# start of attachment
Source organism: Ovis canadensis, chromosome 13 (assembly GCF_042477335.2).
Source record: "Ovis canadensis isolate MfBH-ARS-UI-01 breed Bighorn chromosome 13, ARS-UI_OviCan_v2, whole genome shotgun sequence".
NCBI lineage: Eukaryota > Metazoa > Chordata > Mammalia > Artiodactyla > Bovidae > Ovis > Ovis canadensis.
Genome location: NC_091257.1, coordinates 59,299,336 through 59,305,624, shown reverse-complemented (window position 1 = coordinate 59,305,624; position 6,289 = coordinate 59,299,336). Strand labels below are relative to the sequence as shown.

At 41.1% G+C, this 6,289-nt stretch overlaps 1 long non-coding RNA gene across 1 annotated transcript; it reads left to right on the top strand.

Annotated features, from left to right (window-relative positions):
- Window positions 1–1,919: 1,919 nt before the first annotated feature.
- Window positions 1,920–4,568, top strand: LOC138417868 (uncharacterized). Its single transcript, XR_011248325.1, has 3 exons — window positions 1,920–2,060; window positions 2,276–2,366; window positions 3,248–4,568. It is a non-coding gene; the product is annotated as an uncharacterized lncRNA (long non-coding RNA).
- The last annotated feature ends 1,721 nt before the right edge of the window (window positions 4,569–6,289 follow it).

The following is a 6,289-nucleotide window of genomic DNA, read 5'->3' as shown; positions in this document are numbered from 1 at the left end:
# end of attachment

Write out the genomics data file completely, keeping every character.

Source organism: Ovis canadensis, chromosome 13 (assembly GCF_042477335.2).
Source record: "Ovis canadensis isolate MfBH-ARS-UI-01 breed Bighorn chromosome 13, ARS-UI_OviCan_v2, whole genome shotgun sequence".
NCBI lineage: Eukaryota > Metazoa > Chordata > Mammalia > Artiodactyla > Bovidae > Ovis > Ovis canadensis.
Genome location: NC_091257.1, coordinates 59,299,336 through 59,305,624, shown reverse-complemented (window position 1 = coordinate 59,305,624; position 6,289 = coordinate 59,299,336). Strand labels below are relative to the sequence as shown.

At 41.1% G+C, this 6,289-nt stretch overlaps 1 long non-coding RNA gene across 1 annotated transcript; it reads left to right on the top strand.

Annotated features, from left to right (window-relative positions):
- Window positions 1–1,919: 1,919 nt before the first annotated feature.
- Window positions 1,920–4,568, top strand: LOC138417868 (uncharacterized). Its single transcript, XR_011248325.1, has 3 exons — window positions 1,920–2,060; window positions 2,276–2,366; window positions 3,248–4,568. It is a non-coding gene; the product is annotated as an uncharacterized lncRNA (long non-coding RNA).
- The last annotated feature ends 1,721 nt before the right edge of the window (window positions 4,569–6,289 follow it).

The following is a 6,289-nucleotide window of genomic DNA, read 5'->3' as shown; positions in this document are numbered from 1 at the left end: